WASHINGTON - This was desperately billed as a rivalry here in the nation's capital. Signage around Nationals Park was changed to read "Natitude Park" as part of a marketing campaign designed to attract more home fans. It was a success. Nationals supporters filled the place to watch their first-place team.
Then they stood and cheered in the 11th inning as Wilson Ramos spread his arms, carrying a 41/2-game lead over the Phillies into the night. It ended as a 4-3 Nationals victory on Ramos' bases-loaded single while the message "OUR PARK" was flashed on the scoreboard.
The Nationals can try as many slogans and promotions as they want, manager Davey Johnson said beforehand. But it won't be a rivalry until they actually beat the Phillies. Consider Friday the opening salvo, with 17 more games to play in what could be a fascinating fight.
"What's going to sell tickets is if we win ball games," Johnson said. "That's the way we're going to take this stadium back."
They started by denting the Phillies bullpen. Chad Qualls coughed up a lead in the eighth and a gassed Michael Schwimer lost it in the 11th after he loaded the bases on a single and two walks. The Phillies lost on a walk-off hit for the fifth time this season. In all five games, they did not use $50 million closer Jonathan Papelbon.
"I'm not supposed to use him," manager Charlie Manuel said. "I don't get a chance to use him. We're not supposed to use him. We're not going to burn him out early in the season when we can't get to him."
Manuel was still dressed in his uniform despite being ejected hours earlier. Tossed six batters into the game for arguing a check-swing call, he could only express anger afterward at two more blown calls that cost them a run.
The umpiring crew was shortened to three because Joe West was sidelined by illness. In the seventh, with a runner on second, Carlos Ruiz pounded one down the third-base line. Home-plate umpire Rob Drake had to make the fair or foul call from behind home plate and ruled foul. Replays showed it was fair.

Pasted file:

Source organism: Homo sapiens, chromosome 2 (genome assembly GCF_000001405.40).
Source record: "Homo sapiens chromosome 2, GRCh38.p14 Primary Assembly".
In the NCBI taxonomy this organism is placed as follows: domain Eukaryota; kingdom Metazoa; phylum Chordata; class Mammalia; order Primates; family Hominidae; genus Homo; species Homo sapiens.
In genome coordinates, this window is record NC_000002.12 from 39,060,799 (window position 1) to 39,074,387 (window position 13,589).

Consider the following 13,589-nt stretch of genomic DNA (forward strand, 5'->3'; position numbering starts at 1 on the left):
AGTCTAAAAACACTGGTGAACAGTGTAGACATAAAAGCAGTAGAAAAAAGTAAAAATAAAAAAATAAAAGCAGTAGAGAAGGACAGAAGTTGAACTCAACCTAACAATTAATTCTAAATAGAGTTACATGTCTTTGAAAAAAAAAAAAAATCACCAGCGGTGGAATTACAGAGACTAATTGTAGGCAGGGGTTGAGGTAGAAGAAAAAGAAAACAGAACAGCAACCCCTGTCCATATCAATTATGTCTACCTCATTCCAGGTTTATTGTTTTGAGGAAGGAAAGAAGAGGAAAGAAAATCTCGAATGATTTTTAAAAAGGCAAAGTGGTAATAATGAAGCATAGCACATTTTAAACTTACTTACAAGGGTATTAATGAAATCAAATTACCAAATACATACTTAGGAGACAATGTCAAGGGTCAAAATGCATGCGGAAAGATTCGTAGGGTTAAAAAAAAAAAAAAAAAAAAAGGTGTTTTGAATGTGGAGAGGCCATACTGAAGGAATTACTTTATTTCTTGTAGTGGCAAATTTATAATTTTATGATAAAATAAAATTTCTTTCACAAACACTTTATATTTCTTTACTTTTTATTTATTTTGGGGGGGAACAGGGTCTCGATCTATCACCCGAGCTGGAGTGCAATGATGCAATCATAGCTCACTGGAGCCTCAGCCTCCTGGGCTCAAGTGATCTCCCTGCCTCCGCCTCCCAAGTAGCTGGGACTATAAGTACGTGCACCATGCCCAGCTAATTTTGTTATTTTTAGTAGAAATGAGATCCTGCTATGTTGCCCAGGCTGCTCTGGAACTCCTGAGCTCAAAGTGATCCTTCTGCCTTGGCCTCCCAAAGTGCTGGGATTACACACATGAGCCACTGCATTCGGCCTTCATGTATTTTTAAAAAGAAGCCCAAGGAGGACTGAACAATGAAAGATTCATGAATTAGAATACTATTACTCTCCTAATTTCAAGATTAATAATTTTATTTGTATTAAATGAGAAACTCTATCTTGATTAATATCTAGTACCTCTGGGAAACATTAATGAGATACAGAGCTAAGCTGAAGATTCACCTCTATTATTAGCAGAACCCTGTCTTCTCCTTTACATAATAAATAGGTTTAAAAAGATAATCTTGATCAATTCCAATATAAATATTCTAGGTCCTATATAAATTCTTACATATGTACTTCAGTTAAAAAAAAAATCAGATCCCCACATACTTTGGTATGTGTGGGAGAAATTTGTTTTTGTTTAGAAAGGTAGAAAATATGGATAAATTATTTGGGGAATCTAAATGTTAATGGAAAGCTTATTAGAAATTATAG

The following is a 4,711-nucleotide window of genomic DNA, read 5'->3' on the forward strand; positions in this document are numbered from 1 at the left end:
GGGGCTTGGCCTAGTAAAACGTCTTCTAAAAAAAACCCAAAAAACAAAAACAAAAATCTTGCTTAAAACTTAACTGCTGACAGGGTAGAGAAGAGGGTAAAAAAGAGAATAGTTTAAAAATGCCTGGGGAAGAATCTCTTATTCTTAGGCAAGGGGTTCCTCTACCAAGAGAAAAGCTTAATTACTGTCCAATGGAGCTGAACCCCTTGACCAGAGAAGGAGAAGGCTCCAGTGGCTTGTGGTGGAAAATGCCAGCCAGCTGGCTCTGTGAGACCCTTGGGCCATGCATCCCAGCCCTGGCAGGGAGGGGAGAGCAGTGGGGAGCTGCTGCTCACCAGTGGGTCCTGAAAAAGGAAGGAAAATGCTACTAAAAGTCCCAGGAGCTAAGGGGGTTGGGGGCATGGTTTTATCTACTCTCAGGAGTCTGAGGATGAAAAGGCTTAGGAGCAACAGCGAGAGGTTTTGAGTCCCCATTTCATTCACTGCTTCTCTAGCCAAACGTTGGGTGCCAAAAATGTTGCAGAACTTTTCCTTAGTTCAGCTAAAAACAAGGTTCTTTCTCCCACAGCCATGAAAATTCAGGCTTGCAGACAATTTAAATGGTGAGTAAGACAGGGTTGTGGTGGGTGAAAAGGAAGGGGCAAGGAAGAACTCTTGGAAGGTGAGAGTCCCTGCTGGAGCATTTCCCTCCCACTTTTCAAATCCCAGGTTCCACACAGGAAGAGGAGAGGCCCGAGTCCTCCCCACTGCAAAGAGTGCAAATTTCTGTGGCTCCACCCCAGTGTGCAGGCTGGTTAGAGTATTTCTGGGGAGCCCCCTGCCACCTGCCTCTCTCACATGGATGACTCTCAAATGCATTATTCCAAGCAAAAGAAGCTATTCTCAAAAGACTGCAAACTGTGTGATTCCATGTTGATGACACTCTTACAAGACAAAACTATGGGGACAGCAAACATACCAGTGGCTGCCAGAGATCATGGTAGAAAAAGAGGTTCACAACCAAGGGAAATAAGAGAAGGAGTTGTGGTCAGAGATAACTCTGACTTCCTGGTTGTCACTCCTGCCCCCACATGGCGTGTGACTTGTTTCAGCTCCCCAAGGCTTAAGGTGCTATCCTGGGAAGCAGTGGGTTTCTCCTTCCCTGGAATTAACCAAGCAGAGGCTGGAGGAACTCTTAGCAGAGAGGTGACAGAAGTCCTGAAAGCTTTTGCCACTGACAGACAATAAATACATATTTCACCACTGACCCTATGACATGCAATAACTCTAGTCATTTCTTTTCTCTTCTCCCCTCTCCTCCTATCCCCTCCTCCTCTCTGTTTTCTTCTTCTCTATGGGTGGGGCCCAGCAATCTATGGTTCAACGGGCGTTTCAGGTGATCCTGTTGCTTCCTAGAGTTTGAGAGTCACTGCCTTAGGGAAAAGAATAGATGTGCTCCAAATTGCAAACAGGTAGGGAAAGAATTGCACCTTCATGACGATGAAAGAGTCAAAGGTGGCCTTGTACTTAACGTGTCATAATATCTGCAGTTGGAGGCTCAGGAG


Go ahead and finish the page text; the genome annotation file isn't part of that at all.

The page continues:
"Fair ball," Manuel said. "All night long."
Later, with Ruiz still batting, Shane Victorino dashed for third. He beat Steve Lombardozzi's tag, but again, Drake had to make the call from a distant vantage point. Victorino was called out stealing. Ruiz singled to right soon after.
"It was a big run for us," Ruiz said. "It would be the difference in the game."
Until the later innings, it was plausible the Phillies could win a game mockingly dubbed the "Battle of the Aces" by Kyle Kendrick. He, of course, opposed Stephen Strasburg, the majors' ERA leader.
Strasburg had faced 259 righthanded batters in his brief career and only one had hit a home run before Hunter Pence jolted a first-pitch hanging curveball over the left-center fence in the fourth inning. An inning later, Ruiz made it two homers smashed by righties with a solo shot to the deepest part of the ballpark. It was the first time Strasburg had surrendered two long balls in a start.
Once he was made human and Pence rounded the bases, cheers of "Let's Go Phillies!" permeated the crowd. The Nationals attempted to restrict group sales, thus making it harder to see the pockets of out-of-towners. But there were noticeably fewer among the announced attendance of 34,377.
As the game extended into the night, most who stayed stood. Schwimer prolonged defeat until the 11th. He was ahead of wunderkind Bryce Harper with an 0-2 count and walked him.
"It wasn't like I was scared or anything like that," Schwimer said. "It's just lack of execution and overexcitement."
Two batters later, the Nationals danced on the field around Ramos, believing they had started a new chapter in their franchise's history.